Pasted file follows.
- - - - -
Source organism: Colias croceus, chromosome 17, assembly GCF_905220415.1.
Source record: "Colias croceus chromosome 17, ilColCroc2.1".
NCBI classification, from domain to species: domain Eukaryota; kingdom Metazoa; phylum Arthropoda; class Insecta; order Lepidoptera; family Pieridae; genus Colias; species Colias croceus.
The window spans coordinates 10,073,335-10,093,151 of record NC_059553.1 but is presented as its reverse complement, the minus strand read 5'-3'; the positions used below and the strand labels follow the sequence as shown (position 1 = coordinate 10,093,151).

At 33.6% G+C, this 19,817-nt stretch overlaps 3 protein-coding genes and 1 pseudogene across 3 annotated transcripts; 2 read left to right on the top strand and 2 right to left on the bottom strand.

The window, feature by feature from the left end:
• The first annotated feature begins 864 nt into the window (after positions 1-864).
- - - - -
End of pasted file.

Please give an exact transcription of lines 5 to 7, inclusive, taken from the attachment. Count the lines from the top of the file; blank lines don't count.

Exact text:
At 33.6% G+C, this 19,817-nt stretch overlaps 3 protein-coding genes and 1 pseudogene across 3 annotated transcripts; 2 read left to right on the top strand and 2 right to left on the bottom strand.

The window, feature by feature from the left end:
• The first annotated feature begins 864 nt into the window (after positions 1-864).